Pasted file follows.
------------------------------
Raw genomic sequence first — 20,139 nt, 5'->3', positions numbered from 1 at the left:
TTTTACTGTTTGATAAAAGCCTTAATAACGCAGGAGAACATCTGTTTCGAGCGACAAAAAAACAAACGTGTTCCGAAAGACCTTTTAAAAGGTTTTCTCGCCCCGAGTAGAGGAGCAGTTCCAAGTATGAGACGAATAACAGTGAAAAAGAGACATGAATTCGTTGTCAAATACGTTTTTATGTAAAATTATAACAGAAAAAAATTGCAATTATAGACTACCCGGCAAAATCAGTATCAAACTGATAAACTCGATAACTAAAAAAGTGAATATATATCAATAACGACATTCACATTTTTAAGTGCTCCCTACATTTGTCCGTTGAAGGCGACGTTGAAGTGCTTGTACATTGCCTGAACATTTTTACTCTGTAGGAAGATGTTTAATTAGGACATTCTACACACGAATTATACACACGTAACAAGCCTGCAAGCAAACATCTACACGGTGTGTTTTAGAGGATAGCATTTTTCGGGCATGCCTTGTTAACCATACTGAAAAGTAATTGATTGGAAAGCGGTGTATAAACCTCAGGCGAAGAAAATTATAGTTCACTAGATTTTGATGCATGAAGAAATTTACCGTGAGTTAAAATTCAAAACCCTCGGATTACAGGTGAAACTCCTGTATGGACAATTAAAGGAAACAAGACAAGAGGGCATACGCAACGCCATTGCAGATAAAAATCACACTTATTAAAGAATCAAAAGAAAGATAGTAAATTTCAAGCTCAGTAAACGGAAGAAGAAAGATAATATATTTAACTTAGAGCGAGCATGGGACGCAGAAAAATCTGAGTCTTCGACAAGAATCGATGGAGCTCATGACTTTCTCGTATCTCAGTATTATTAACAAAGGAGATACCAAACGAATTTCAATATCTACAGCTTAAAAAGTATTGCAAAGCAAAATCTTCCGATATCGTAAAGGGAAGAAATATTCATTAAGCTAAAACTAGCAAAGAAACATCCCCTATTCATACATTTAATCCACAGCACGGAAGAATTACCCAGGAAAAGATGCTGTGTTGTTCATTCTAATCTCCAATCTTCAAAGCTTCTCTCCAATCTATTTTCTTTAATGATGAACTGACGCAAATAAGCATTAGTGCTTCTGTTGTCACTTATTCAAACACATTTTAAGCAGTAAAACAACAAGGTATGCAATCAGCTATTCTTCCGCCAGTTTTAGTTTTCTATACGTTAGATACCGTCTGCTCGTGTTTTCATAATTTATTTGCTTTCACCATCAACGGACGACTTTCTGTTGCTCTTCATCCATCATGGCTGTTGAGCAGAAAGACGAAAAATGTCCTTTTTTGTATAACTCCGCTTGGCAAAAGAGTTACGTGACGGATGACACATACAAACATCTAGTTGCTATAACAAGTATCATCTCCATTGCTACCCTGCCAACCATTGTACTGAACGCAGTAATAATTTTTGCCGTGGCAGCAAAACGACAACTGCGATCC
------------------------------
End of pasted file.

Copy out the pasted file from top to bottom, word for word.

Raw genomic sequence first — 20,139 nt, 5'->3', positions numbered from 1 at the left:
TTTTACTGTTTGATAAAAGCCTTAATAACGCAGGAGAACATCTGTTTCGAGCGACAAAAAAACAAACGTGTTCCGAAAGACCTTTTAAAAGGTTTTCTCGCCCCGAGTAGAGGAGCAGTTCCAAGTATGAGACGAATAACAGTGAAAAAGAGACATGAATTCGTTGTCAAATACGTTTTTATGTAAAATTATAACAGAAAAAAATTGCAATTATAGACTACCCGGCAAAATCAGTATCAAACTGATAAACTCGATAACTAAAAAAGTGAATATATATCAATAACGACATTCACATTTTTAAGTGCTCCCTACATTTGTCCGTTGAAGGCGACGTTGAAGTGCTTGTACATTGCCTGAACATTTTTACTCTGTAGGAAGATGTTTAATTAGGACATTCTACACACGAATTATACACACGTAACAAGCCTGCAAGCAAACATCTACACGGTGTGTTTTAGAGGATAGCATTTTTCGGGCATGCCTTGTTAACCATACTGAAAAGTAATTGATTGGAAAGCGGTGTATAAACCTCAGGCGAAGAAAATTATAGTTCACTAGATTTTGATGCATGAAGAAATTTACCGTGAGTTAAAATTCAAAACCCTCGGATTACAGGTGAAACTCCTGTATGGACAATTAAAGGAAACAAGACAAGAGGGCATACGCAACGCCATTGCAGATAAAAATCACACTTATTAAAGAATCAAAAGAAAGATAGTAAATTTCAAGCTCAGTAAACGGAAGAAGAAAGATAATATATTTAACTTAGAGCGAGCATGGGACGCAGAAAAATCTGAGTCTTCGACAAGAATCGATGGAGCTCATGACTTTCTCGTATCTCAGTATTATTAACAAAGGAGATACCAAACGAATTTCAATATCTACAGCTTAAAAAGTATTGCAAAGCAAAATCTTCCGATATCGTAAAGGGAAGAAATATTCATTAAGCTAAAACTAGCAAAGAAACATCCCCTATTCATACATTTAATCCACAGCACGGAAGAATTACCCAGGAAAAGATGCTGTGTTGTTCATTCTAATCTCCAATCTTCAAAGCTTCTCTCCAATCTATTTTCTTTAATGATGAACTGACGCAAATAAGCATTAGTGCTTCTGTTGTCACTTATTCAAACACATTTTAAGCAGTAAAACAACAAGGTATGCAATCAGCTATTCTTCCGCCAGTTTTAGTTTTCTATACGTTAGATACCGTCTGCTCGTGTTTTCATAATTTATTTGCTTTCACCATCAACGGACGACTTTCTGTTGCTCTTCATCCATCATGGCTGTTGAGCAGAAAGACGAAAAATGTCCTTTTTTGTATAACTCCGCTTGGCAAAAGAGTTACGTGACGGATGACACATACAAACATCTAGTTGCTATAACAAGTATCATCTCCATTGCTACCCTGCCAACCATTGTACTGAACGCAGTAATAATTTTTGCCGTGGCAGCAAAACGACAACTGCGATCC